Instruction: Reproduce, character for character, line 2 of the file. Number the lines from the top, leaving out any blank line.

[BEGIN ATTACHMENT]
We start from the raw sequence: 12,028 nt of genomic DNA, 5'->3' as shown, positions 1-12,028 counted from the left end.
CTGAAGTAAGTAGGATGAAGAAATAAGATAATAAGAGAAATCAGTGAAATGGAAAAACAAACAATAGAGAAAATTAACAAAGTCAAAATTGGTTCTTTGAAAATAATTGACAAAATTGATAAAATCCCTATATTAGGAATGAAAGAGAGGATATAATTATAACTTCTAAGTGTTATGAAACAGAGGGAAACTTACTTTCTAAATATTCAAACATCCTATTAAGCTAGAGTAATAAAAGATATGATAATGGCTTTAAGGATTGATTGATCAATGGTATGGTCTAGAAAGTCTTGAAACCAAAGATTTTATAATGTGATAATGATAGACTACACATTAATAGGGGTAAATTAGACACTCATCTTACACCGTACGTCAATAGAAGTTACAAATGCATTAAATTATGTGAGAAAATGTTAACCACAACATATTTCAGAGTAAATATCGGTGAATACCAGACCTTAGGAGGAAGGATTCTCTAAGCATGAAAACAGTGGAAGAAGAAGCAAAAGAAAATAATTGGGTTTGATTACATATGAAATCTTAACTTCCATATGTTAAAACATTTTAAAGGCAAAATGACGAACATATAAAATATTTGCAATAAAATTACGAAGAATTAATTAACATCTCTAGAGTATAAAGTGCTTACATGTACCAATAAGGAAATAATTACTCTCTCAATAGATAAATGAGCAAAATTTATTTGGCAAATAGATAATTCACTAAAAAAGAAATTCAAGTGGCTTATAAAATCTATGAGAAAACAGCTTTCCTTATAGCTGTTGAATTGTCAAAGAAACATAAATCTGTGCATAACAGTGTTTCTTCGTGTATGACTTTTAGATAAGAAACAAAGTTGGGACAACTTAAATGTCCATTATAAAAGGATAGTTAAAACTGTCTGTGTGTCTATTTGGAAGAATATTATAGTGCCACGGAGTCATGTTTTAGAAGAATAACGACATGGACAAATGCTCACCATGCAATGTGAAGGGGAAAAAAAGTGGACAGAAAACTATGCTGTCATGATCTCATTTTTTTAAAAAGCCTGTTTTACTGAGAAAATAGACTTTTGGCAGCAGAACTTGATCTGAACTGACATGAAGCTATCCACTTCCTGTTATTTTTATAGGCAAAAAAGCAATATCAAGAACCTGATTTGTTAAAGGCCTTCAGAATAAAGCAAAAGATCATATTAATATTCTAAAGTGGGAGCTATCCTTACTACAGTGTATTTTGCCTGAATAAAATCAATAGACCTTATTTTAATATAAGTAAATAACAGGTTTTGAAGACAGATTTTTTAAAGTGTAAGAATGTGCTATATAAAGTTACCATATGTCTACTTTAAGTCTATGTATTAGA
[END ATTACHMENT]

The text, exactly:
CTGAAGTAAGTAGGATGAAGAAATAAGATAATAAGAGAAATCAGTGAAATGGAAAAACAAACAATAGAGAAAATTAACAAAGTCAAAATTGGTTCTTTGAAAATAATTGACAAAATTGATAAAATCCCTATATTAGGAATGAAAGAGAGGATATAATTATAACTTCTAAGTGTTATGAAACAGAGGGAAACTTACTTTCTAAATATTCAAACATCCTATTAAGCTAGAGTAATAAAAGATATGATAATGGCTTTAAGGATTGATTGATCAATGGTATGGTCTAGAAAGTCTTGAAACCAAAGATTTTATAATGTGATAATGATAGACTACACATTAATAGGGGTAAATTAGACACTCATCTTACACCGTACGTCAATAGAAGTTACAAATGCATTAAATTATGTGAGAAAATGTTAACCACAACATATTTCAGAGTAAATATCGGTGAATACCAGACCTTAGGAGGAAGGATTCTCTAAGCATGAAAACAGTGGAAGAAGAAGCAAAAGAAAATAATTGGGTTTGATTACATATGAAATCTTAACTTCCATATGTTAAAACATTTTAAAGGCAAAATGACGAACATATAAAATATTTGCAATAAAATTACGAAGAATTAATTAACATCTCTAGAGTATAAAGTGCTTACATGTACCAATAAGGAAATAATTACTCTCTCAATAGATAAATGAGCAAAATTTATTTGGCAAATAGATAATTCACTAAAAAAGAAATTCAAGTGGCTTATAAAATCTATGAGAAAACAGCTTTCCTTATAGCTGTTGAATTGTCAAAGAAACATAAATCTGTGCATAACAGTGTTTCTTCGTGTATGACTTTTAGATAAGAAACAAAGTTGGGACAACTTAAATGTCCATTATAAAAGGATAGTTAAAACTGTCTGTGTGTCTATTTGGAAGAATATTATAGTGCCACGGAGTCATGTTTTAGAAGAATAACGACATGGACAAATGCTCACCATGCAATGTGAAGGGGAAAAAAAGTGGACAGAAAACTATGCTGTCATGATCTCATTTTTTTAAAAAGCCTGTTTTACTGAGAAAATAGACTTTTGGCAGCAGAACTTGATCTGAACTGACATGAAGCTATCCACTTCCTGTTATTTTTATAGGCAAAAAAGCAATATCAAGAACCTGATTTGTTAAAGGCCTTCAGAATAAAGCAAAAGATCATATTAATATTCTAAAGTGGGAGCTATCCTTACTACAGTGTATTTTGCCTGAATAAAATCAATAGACCTTATTTTAATATAAGTAAATAACAGGTTTTGAAGACAGATTTTTTAAAGTGTAAGAATGTGCTATATAAAGTTACCATATGTCTACTTTAAGTCTATGTATTAGA